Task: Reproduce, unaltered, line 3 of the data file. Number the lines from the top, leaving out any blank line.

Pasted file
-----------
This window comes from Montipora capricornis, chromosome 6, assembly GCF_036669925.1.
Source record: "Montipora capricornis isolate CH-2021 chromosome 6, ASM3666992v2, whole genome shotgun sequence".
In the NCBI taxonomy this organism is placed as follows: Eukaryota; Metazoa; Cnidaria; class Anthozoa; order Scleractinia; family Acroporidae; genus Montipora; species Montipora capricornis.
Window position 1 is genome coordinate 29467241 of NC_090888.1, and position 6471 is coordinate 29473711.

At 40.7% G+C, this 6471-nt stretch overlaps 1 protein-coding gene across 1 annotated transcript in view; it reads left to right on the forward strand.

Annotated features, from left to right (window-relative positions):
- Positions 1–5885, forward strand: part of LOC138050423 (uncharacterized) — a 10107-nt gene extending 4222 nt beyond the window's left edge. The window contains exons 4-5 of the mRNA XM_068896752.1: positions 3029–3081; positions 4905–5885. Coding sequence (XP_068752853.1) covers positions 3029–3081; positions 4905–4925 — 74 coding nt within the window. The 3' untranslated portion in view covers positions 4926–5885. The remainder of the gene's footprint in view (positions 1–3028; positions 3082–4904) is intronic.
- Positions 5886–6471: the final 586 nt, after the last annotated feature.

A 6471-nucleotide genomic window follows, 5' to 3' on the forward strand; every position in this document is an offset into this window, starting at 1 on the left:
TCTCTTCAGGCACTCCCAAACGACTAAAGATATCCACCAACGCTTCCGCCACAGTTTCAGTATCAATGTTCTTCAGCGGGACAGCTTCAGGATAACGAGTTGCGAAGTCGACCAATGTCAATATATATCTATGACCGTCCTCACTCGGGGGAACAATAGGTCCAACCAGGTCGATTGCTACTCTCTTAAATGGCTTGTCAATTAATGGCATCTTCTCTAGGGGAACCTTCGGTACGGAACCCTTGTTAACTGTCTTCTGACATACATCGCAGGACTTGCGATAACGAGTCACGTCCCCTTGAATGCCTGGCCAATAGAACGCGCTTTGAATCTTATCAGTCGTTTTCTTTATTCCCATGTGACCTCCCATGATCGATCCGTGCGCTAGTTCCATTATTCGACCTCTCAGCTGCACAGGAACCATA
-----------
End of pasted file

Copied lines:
In the NCBI taxonomy this organism is placed as follows: Eukaryota; Metazoa; Cnidaria; class Anthozoa; order Scleractinia; family Acroporidae; genus Montipora; species Montipora capricornis.